Design inference Intelligent Design

Design inference: Laszlo Bencze finds one stone on another

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Bill Vallicella

American philosopher Bill Vallicella responds to the claim that design in nature is a form of circular reasoning:

It would be circular to try to explain complexity in terms of complexity. But it is not circular to explain one form of complexity in terms of another. The complexity that needs to be explained is the complexity that seems to have been designed. To invoke a crude analogy, it is not the complexity of a pile of rocks that needs personal explanation, but the complexity of a cairn, a pile of rocks whose assembly shows that they mark the trail. Now I cannot account for a pile of rock’s being a cairn by invoking natural processes; I need to invoke an intelligent designer, a person such as a trail-blazer or trail-maintainer. Of course, this person is even more complex than his product. But there is no circularity since material complexity is not being explained by material complexity but by the thoughts, intentions and actions of a person. Material complexity is being explained by personal complexity. Hence there is no circularity in the explanation. More.

Note: Vallicella’s motto is Study everything, join nothing Having read this, Bencze writes to say,

Hikers will sometimes set up trail markers known as “cairns” which are simply a stack of flat stones. Since a cairn is built up of local stones it would seem possible that they might form naturally in rock slides. In fact, you might think that such stacks would be common. When I lived in Oregon and drove regularly east and west along I-84 along side the basalt cliffs, I kept an eye out for a stack of flat rocks that might have formed naturally. But amongst all the talus slopes I never found so much as a single flat stone atop another, not to speak of the seven or more that mark a human built cairn. Chance seems not to favor even such simple structures.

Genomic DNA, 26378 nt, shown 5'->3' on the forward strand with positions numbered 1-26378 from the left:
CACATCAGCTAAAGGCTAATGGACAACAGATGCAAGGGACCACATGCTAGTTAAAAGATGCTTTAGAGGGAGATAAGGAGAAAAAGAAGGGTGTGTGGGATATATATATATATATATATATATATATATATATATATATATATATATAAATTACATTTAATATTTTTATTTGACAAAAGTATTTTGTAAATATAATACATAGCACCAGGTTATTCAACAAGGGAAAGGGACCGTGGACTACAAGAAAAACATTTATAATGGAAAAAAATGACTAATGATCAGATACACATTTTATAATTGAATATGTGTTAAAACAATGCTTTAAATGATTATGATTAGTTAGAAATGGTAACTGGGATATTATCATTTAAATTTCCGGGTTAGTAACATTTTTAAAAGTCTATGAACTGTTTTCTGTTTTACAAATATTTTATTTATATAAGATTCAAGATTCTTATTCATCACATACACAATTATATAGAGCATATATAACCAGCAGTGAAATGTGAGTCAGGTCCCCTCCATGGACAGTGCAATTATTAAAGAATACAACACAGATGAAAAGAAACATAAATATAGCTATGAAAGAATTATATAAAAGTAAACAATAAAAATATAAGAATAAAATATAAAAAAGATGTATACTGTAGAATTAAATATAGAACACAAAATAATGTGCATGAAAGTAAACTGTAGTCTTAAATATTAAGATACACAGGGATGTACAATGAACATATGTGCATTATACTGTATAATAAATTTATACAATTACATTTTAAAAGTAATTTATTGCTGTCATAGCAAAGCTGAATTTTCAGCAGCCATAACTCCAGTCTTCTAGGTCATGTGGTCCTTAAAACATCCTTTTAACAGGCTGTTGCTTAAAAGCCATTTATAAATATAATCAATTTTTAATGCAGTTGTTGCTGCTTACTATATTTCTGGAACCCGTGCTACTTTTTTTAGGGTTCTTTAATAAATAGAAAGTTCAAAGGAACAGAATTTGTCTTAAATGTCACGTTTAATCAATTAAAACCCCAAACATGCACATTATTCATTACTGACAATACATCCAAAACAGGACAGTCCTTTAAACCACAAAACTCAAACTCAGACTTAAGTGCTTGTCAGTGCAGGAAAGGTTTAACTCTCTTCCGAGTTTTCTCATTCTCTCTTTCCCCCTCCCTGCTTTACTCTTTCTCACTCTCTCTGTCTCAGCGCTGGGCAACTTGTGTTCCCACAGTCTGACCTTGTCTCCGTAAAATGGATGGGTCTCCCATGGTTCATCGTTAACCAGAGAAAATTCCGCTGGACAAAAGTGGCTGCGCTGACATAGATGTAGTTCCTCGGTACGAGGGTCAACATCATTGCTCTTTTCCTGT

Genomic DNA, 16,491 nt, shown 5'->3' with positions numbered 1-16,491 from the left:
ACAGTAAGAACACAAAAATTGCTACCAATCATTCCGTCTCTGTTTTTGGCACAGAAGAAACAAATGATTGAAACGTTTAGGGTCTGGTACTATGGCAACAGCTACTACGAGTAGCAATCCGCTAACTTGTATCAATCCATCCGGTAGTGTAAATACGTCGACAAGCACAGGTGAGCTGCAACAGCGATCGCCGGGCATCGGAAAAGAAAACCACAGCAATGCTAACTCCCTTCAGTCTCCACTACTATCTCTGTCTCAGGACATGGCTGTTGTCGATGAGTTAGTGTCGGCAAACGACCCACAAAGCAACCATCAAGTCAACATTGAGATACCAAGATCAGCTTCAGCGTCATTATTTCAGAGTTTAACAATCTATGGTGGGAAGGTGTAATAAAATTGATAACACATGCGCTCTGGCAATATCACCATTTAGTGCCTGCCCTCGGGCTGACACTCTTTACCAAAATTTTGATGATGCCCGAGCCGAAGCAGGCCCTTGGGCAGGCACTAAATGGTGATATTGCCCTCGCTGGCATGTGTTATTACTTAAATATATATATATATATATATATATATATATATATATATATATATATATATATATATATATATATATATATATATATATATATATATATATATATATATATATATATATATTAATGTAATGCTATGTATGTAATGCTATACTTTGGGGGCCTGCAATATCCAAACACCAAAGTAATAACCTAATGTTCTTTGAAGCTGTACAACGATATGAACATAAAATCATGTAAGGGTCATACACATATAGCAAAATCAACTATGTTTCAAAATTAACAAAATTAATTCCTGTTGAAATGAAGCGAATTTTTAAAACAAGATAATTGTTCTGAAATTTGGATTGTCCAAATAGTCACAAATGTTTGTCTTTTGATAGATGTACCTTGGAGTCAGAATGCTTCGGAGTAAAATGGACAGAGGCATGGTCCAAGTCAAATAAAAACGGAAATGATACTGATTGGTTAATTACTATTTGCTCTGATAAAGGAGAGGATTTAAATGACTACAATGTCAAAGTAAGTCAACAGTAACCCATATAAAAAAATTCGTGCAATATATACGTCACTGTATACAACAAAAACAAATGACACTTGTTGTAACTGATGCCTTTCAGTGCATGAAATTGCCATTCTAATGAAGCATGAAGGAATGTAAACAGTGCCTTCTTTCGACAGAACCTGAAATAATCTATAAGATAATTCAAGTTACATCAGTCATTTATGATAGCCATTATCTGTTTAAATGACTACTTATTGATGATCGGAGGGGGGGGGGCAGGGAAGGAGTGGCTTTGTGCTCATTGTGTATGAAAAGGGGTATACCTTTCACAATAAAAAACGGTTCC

But I kept up the search and finally, on a country road near Ashland Oregon, I found this rock slide:

  I pulled over to the shoulder and examined more carefully. At last I encountered this:

“How unimpressive,” would be a normal response and I agree with it. But, my goodness, how difficult it was even to find this double stack. What are the odds of finding a triple stack? I’d say negligible. And a triple stack wouldn’t qualify as a cairn. It takes at least seven or more stones for that. Now let’s compare the odds of some stones sliding on top of each other with the odds of several hundred amino acids forming a functional protein in some primordial soup. Case closed.

Our philosopher friend clearly does not belong to a Skeptics group. Otherwise, he would just know it IS possible, possibly in another universe. 😉

2 Replies to “Design inference: Laszlo Bencze finds one stone on another

  1. 1
    mahuna says:

    I would note that amongst us Celts, who originated the word “cairn”, we NEVER use a cairn to mark a trail. A proper cairn is a MEMORIAL raised over the grave of a fallen hero. And any self-respecting man (or woman) who passes a cairn adds another stone to pile, even when no one can recall the name or heroics of the fallen hero beneath.

    Now I have read that the folks responsible for building motorways in Ireland have a devil of a time with local workmen who simply REFUSE to remove even a SINGLE stone from any pile of rocks that MIGHT be a cairn, regardless of where the surveyors think the roadway should go. And when a cairn is disturbed by a gang of foreign heathens, it’s not uncommon to discover NOTHING beneath the pile o’ rocks. That is, the original heap of rocks was at best accidental, and for the next thousand years well intentioned but mistaken folks each added a pebble atop the mistake until the cairn loomed so large that everyone insisted it MUST be a true cairn.

    So, yes, there is a conscious, unnatural process at work, but even amongst the Irish this doesn’t make it “intelligent”.

  2. 2
    bFast says:

    Mahuna, I found your Celtic interpretation of the word “cairn” to be interesting, albeit antiquated. When new meanings attach themselves to words, the word comes to mean the new thing — possibly also maintaining the original meaning as well.

    Last summer I hiked the Chilkoot trail. There are sections of the trail that consisted of nothing more than the leavings of rock slides. The trail was marked by park rangers with nothing more than piles of stones stacked one on another. Whatever you want to call these things, I did not get lost because I easily distinguished the intelligently designed piles from the natural rubble. I was pretty sure that nobody died at most of these piles.

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